It’s been nearly twenty years since Charles Barkley’s ground breaking I am not a role model commercial. Chuck caused quite a stir back then but the dirty little secret of the faux controversy was that Charles was right. Maybe the American public is finally ready to listen.
Now yet another role model has been exposed as being…well human. This time it’s Walter Payton who finds himself in the crosshairs of the buildup/teardown media culture. There’s just one problem, Payton isn’t here to defend himself.

Until recently Walter Payton had been a shining example of what an athlete could be. So revered is Payton that the NFL’s man of the year award bears his name. Payton had the good fortune to have played in an era that predated the explosion of ESPN and the internet. That changed last week when Sports Illustrated published an excerpt from Jeff Pearlman’s upcoming book. The book alleges that Sweetness was a drug addicted philandering depressive who spent his final years in misery.

Last Friday on the Dan Patrick radio show, Pearlman confessed his undying love for Payton and was shocked by the blowback from the SI article and impending book. Pearlman’s claim is that his book is really a love letter to his flawed hero. The excerpts were only a small part of the book.

The question I’ve asked myself is why? Why is this being written years after Payton’s death? Who gains from this? Furthermore what’s the point? It would easy to say that this is a money grab. but that conclusion is too easy.

We live in a TMZ, Real housewives, HBO 24/7, Hard knocks world. We feel it’s our right to know everything there is to know about our heroes. There are no secrets; we strip everything away until we see our heroes naked and very ashamed.

Again the question I ask why. Pearlman sounded genuine in his desire to chronicle Payton’s life for the historical record. Excuse me? I’m sorry is Walter Payton now Bill Clinton or JFK? He was an athlete, nothing more nothing less. We worship our athletes, we give them platforms that they are not worthy of and are unprepared for. In the end they are no different than any other powerful man with a bank account full of zeroes.

Sweetness provided us with entertainment, not a cure for cancer or Middle East peace. Why do we need to know about his personal life? The same reason I searched couldn’t find a copy of Time magazine on the newsstands at convenience stores. . We don’t care about substantive things anymore. I couldn’t find an issue of Time, but I was inundated with US Weekly, The Enquirer, and OK magazine. We’ve either become so bored, or stressed that we’d rather follow the lives of the rich and famous than live our own.

I want to know what Sofia Verga looks like naked, but it doesn’t mean I should wait for her to step out of the shower and snap a picture. Pearlman is nothing more than a peeping tom looking into blinds that should stay closed. Worse, Pearlman takes a picture while he’s there and posts it on the internet. It’s a violation of privacy and decency and in a truly civil society there wouldn’t be a market for a book of this kind.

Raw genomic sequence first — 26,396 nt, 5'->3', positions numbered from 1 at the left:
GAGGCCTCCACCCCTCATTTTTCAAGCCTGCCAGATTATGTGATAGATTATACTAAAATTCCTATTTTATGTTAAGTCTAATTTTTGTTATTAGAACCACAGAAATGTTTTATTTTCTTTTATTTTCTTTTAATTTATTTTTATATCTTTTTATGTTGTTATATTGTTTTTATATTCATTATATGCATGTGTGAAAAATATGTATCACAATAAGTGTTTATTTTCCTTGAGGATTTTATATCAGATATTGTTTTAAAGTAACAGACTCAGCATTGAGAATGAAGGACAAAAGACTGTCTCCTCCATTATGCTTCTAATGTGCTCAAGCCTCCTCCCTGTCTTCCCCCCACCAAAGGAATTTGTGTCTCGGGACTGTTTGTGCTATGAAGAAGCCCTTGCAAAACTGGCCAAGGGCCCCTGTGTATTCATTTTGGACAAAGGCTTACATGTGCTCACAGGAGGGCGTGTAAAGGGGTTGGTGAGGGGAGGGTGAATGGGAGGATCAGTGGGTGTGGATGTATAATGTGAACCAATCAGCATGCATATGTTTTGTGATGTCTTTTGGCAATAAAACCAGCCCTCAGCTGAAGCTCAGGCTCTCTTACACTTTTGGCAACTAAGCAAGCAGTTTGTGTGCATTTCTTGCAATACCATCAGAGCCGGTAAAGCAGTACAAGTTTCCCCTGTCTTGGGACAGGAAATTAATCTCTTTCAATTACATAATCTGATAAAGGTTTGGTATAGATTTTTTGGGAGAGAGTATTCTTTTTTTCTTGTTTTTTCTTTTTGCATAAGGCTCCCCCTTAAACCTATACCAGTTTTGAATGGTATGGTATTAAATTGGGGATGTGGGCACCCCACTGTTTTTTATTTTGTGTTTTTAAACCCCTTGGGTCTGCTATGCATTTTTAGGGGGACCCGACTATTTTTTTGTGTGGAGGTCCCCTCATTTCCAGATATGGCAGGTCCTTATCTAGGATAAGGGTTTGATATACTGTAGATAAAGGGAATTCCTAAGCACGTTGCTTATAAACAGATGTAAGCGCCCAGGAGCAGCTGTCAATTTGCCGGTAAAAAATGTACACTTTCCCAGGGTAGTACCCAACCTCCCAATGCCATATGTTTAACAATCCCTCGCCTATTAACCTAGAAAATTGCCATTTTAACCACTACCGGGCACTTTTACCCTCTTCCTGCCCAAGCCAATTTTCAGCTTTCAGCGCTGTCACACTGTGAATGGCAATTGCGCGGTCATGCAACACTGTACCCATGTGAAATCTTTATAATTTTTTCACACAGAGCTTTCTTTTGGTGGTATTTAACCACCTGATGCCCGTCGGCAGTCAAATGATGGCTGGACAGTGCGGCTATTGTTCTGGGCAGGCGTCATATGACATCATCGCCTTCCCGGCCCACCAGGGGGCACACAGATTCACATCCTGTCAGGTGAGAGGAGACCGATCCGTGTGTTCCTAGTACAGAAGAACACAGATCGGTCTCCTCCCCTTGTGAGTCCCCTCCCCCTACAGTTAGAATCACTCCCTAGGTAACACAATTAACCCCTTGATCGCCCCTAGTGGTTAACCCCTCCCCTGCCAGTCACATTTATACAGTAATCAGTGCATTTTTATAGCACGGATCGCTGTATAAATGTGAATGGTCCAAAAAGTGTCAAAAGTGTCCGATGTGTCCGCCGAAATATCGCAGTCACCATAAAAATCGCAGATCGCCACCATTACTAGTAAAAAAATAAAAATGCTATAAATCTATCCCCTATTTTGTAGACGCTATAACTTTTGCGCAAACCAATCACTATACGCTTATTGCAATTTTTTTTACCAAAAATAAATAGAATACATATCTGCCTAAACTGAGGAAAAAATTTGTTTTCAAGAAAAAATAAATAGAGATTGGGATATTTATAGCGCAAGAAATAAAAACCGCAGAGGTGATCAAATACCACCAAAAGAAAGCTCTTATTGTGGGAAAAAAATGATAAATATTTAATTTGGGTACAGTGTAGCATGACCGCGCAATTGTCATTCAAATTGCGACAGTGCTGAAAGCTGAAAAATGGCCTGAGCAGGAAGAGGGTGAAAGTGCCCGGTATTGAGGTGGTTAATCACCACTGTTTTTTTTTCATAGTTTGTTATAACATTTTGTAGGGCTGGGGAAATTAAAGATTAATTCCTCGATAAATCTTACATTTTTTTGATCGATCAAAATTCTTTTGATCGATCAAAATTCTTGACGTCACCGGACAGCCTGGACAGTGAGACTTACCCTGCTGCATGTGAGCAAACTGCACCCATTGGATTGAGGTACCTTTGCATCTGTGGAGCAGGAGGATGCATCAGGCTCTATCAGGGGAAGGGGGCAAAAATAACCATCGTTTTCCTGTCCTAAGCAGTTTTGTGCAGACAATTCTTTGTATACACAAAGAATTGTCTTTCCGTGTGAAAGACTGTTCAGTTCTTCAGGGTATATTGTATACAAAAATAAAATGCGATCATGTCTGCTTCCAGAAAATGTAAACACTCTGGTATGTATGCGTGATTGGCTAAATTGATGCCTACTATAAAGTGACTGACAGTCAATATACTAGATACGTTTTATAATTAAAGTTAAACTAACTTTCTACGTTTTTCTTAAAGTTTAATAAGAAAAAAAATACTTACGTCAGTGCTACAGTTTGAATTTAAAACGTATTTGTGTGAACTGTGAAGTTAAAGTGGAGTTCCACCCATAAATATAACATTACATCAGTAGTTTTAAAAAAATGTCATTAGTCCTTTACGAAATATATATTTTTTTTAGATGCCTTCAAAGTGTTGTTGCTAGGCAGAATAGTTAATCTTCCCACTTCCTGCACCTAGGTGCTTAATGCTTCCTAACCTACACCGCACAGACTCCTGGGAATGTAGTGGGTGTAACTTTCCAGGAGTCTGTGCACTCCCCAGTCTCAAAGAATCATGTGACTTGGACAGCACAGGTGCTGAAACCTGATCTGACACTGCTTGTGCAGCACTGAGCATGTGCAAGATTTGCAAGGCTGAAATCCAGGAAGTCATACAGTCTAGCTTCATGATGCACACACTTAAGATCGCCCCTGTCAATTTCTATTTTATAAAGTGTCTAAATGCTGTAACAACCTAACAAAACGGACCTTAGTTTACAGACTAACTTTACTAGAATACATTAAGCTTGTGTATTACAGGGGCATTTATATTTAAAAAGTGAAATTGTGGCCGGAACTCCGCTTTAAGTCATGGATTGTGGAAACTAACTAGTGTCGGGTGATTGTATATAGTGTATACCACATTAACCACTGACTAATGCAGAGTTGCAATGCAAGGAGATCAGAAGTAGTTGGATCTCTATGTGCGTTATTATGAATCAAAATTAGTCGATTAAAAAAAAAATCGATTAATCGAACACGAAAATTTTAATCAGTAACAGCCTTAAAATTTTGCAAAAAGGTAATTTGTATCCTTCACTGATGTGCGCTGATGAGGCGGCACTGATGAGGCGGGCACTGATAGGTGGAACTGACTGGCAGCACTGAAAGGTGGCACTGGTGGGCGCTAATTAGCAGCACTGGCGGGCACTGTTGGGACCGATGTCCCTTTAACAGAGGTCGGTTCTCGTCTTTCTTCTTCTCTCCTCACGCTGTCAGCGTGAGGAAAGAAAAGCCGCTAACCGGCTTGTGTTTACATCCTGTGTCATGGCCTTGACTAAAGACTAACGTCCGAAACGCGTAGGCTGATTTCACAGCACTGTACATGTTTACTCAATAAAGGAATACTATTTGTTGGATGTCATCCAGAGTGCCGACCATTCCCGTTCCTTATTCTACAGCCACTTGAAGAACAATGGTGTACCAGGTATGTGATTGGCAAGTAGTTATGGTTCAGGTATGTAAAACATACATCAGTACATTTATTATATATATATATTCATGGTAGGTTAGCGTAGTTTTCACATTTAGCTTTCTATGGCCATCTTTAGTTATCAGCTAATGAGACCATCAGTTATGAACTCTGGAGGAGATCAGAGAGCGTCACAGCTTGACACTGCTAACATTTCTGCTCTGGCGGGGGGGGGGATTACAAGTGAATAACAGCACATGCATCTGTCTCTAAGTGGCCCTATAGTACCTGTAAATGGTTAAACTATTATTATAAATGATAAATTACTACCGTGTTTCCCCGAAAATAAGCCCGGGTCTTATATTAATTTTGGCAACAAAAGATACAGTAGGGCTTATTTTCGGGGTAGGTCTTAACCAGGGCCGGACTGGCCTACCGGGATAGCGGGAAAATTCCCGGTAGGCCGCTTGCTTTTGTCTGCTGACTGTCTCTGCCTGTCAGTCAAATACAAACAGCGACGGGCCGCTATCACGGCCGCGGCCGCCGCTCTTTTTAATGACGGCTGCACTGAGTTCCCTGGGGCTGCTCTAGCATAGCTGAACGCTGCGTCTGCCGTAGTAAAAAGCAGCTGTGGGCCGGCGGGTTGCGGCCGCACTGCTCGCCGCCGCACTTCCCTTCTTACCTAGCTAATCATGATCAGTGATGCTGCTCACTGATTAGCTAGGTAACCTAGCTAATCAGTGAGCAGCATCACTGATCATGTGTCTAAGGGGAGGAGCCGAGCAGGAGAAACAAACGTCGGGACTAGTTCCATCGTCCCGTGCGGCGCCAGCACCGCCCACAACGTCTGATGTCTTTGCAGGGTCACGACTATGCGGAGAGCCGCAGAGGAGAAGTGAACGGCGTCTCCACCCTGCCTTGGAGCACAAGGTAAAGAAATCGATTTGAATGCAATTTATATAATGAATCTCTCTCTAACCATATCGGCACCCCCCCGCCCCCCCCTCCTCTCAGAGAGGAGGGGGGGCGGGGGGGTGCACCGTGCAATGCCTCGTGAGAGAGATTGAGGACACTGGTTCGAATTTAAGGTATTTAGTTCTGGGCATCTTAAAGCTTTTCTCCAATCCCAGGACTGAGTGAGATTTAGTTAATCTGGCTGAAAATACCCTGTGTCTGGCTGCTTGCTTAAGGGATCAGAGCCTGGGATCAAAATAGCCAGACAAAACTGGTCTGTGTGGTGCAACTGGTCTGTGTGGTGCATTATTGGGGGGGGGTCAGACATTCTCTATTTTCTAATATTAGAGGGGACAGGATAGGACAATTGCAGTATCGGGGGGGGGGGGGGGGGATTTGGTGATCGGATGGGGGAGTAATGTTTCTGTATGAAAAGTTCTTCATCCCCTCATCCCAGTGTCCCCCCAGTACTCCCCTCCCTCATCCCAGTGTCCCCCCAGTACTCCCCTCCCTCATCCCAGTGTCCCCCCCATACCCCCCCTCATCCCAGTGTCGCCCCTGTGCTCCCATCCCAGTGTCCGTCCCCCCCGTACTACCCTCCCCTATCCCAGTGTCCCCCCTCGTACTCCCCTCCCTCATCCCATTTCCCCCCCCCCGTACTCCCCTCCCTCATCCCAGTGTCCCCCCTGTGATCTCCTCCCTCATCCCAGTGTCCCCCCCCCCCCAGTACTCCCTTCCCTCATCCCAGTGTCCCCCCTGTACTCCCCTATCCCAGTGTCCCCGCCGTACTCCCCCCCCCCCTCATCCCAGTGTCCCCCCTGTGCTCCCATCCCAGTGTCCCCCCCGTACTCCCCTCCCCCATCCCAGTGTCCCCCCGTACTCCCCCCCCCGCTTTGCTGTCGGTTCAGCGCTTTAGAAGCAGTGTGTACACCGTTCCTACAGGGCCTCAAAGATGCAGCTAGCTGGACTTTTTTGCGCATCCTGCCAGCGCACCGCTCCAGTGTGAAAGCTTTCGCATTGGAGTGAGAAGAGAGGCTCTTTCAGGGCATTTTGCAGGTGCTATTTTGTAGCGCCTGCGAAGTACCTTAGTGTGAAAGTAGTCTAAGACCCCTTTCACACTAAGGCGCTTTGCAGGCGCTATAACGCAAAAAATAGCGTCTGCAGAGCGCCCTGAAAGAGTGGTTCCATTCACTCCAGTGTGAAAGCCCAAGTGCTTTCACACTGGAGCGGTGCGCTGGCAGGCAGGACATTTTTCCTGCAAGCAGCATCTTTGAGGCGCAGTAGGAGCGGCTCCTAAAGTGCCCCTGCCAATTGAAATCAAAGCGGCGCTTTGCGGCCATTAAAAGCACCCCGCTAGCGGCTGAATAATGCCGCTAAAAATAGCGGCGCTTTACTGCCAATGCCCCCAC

Pearlman doesn’t shoulder all of the blame. Pearlman is a product of a voyeuristic culture. Writing, like music is often a reflection of the times an artist lives in. In a world where Snookie and not so real housewives can parlay reality shows into B list stardom, is it any wonder Pearlman would be inspired to write a tell all about Sweetness?

Most disturbing of all these tarnishes Payton’s legacy more than it would the average sports hero. Payton’s legacy is Chicago, his brand as it were, was built on hard work, character, and perseverance. Payton is beloved in Chicago not because of championships but because of the years he slogged on bad teams, turning in heroic performances while surrounded by futility. He’s the everyman who wakes up every day punches the clock, goes home and gets up and does it all over again the next day.

If this were MJ no one would care. In fact this happened to MJ and no one cared. The Jordan legacy is built on accomplishment. Accomplishments can’t be taken away. But you can take away a man’s integrity. You can attack his character by exposing his foibles and failings.
If Pearlman had written this book with Payton’s permission this would be a different story. It would be the tale of a flawed hero reflecting on his life, his triumphs and mistakes. Instead we have a man’s most private moments that he never intended to share. It’s one thing for Hope Solo to appear half naked the cover of a magazine, it’s another to have yourself recorded the way Erin Andrews was.

Pearlman’s claims don’t ring true because he has knew exactly what was going into SI, in fact his claims were so eye popping, it grabbed the cover.. If his true desire was to give a complete portrait of the man, then those quotes would not have been included in SI. Pearlman wants to see his name atop the New York Times best seller list. Seduced by his own self importance he allowed SI to publish an excerpt that he claims is not indicative of the book as a whole.

Pearlman is pulling a Deion here. During his Hall of Fame speech Prime shielded himself from critics by claiming that all of the criticism that he endured was a byproduct of trying to provide for his mother. Pearlman is no different really; he uses his purported love and admiration for Payton to shield himself from the fact that he robbed a dead man’s grave. Instead of stealing jewels he stole memories, forever tarnishing a man’s name. In the end that’s all any of have left.

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Price: $19.57

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